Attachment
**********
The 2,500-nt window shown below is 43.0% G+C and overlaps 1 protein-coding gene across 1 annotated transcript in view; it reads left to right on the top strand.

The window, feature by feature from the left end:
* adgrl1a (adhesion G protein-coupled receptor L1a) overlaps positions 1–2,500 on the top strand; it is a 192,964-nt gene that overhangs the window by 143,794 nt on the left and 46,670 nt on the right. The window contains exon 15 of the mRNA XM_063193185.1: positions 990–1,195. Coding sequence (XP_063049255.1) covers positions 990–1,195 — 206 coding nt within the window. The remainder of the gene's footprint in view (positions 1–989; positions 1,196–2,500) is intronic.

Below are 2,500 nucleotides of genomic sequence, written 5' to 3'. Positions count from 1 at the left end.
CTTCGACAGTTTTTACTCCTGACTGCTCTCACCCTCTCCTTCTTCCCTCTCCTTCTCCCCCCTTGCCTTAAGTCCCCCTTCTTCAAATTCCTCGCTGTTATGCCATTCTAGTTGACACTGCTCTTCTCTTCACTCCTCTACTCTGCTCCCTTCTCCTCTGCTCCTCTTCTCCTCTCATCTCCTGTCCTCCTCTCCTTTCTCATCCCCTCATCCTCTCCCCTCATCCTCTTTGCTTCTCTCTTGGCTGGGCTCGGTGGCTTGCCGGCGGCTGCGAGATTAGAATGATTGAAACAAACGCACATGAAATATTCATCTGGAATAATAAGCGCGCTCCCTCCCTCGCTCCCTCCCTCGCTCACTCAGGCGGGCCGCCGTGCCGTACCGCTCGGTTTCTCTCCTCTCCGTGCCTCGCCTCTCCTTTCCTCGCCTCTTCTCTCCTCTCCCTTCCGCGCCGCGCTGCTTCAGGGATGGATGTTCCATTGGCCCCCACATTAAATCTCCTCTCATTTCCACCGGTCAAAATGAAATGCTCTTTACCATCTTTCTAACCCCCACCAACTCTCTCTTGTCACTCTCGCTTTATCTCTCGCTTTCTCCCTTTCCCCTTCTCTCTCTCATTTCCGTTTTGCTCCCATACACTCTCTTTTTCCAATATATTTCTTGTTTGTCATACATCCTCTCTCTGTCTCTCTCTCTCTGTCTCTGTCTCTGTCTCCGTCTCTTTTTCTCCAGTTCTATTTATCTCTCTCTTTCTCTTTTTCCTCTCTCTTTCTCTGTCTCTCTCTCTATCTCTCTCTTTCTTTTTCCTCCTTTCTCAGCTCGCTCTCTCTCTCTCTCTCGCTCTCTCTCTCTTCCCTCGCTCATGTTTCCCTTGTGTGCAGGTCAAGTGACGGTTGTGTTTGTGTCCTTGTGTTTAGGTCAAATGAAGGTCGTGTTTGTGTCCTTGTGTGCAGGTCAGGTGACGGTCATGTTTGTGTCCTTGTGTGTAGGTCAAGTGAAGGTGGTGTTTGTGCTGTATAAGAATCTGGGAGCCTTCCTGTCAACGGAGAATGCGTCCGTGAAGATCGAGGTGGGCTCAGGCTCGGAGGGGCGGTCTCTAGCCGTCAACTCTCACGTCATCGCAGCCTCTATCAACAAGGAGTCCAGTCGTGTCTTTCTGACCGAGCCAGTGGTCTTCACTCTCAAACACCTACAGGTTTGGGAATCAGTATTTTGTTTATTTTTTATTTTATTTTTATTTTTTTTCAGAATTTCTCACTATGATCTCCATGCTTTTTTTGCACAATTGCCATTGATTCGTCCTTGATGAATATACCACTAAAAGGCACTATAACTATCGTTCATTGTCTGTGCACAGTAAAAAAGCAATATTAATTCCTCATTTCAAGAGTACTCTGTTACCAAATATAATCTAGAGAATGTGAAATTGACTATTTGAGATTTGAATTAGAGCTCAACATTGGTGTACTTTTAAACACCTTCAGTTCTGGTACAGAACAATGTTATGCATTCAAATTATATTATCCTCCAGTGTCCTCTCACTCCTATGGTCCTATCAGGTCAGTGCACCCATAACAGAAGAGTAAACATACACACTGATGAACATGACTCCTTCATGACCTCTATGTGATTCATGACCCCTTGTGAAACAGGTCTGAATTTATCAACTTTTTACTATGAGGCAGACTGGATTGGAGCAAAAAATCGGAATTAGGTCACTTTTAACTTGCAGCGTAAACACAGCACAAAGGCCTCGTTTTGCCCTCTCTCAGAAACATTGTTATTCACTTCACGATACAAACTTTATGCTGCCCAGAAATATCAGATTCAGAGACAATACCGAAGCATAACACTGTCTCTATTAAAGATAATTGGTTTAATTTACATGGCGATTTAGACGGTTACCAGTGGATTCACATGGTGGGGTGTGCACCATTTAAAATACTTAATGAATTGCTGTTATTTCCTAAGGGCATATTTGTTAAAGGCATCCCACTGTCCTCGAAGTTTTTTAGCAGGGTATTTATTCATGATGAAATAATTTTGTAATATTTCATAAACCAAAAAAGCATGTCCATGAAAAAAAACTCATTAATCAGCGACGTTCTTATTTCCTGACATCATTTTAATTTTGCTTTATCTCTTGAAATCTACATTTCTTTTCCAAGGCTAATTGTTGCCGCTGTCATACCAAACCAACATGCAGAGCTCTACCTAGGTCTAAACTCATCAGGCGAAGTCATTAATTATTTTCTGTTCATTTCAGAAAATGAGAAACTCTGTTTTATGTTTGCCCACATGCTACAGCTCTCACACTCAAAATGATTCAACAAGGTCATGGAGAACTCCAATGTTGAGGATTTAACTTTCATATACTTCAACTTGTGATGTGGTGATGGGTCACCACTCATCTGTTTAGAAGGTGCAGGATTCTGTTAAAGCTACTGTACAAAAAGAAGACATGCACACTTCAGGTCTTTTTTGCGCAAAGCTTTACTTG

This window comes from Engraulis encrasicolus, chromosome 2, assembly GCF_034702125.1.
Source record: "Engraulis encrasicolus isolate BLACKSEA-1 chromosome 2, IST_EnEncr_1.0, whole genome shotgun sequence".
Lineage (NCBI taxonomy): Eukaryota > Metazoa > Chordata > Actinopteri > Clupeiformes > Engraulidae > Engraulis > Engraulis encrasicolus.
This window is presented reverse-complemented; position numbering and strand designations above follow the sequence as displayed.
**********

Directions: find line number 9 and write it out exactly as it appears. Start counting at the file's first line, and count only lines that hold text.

This window is presented reverse-complemented; position numbering and strand designations above follow the sequence as displayed.